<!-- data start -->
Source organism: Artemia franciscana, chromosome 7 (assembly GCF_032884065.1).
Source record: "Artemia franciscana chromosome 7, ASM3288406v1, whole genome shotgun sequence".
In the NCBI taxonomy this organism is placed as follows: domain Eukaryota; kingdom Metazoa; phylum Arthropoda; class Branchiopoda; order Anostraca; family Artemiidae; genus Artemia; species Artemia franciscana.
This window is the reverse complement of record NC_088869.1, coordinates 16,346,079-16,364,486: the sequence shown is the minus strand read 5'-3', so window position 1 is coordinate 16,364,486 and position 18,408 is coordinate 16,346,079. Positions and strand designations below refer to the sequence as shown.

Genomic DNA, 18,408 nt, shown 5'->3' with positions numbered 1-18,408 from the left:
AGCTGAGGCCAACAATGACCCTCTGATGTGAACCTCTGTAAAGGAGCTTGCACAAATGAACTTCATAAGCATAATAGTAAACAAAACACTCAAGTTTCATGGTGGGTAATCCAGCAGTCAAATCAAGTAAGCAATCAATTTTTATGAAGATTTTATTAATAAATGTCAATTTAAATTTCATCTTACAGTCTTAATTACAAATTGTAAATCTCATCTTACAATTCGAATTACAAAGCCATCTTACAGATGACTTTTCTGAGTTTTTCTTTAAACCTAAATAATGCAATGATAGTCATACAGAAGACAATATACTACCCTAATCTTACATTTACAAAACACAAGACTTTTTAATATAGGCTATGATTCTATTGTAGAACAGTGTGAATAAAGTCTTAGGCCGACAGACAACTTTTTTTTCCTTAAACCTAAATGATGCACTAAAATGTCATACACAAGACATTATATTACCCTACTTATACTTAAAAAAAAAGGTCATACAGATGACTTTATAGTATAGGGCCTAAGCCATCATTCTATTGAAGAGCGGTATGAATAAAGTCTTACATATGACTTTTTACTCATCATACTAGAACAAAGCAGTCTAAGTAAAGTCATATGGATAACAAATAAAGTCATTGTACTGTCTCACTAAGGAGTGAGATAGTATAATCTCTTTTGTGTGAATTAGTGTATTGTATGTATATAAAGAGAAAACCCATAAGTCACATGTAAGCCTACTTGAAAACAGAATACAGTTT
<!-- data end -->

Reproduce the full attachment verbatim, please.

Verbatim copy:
Source organism: Artemia franciscana, chromosome 7 (assembly GCF_032884065.1).
Source record: "Artemia franciscana chromosome 7, ASM3288406v1, whole genome shotgun sequence".
In the NCBI taxonomy this organism is placed as follows: domain Eukaryota; kingdom Metazoa; phylum Arthropoda; class Branchiopoda; order Anostraca; family Artemiidae; genus Artemia; species Artemia franciscana.
This window is the reverse complement of record NC_088869.1, coordinates 16,346,079-16,364,486: the sequence shown is the minus strand read 5'-3', so window position 1 is coordinate 16,364,486 and position 18,408 is coordinate 16,346,079. Positions and strand designations below refer to the sequence as shown.

Genomic DNA, 18,408 nt, shown 5'->3' with positions numbered 1-18,408 from the left:
AGCTGAGGCCAACAATGACCCTCTGATGTGAACCTCTGTAAAGGAGCTTGCACAAATGAACTTCATAAGCATAATAGTAAACAAAACACTCAAGTTTCATGGTGGGTAATCCAGCAGTCAAATCAAGTAAGCAATCAATTTTTATGAAGATTTTATTAATAAATGTCAATTTAAATTTCATCTTACAGTCTTAATTACAAATTGTAAATCTCATCTTACAATTCGAATTACAAAGCCATCTTACAGATGACTTTTCTGAGTTTTTCTTTAAACCTAAATAATGCAATGATAGTCATACAGAAGACAATATACTACCCTAATCTTACATTTACAAAACACAAGACTTTTTAATATAGGCTATGATTCTATTGTAGAACAGTGTGAATAAAGTCTTAGGCCGACAGACAACTTTTTTTTCCTTAAACCTAAATGATGCACTAAAATGTCATACACAAGACATTATATTACCCTACTTATACTTAAAAAAAAAGGTCATACAGATGACTTTATAGTATAGGGCCTAAGCCATCATTCTATTGAAGAGCGGTATGAATAAAGTCTTACATATGACTTTTTACTCATCATACTAGAACAAAGCAGTCTAAGTAAAGTCATATGGATAACAAATAAAGTCATTGTACTGTCTCACTAAGGAGTGAGATAGTATAATCTCTTTTGTGTGAATTAGTGTATTGTATGTATATAAAGAGAAAACCCATAAGTCACATGTAAGCCTACTTGAAAACAGAATACAGTTT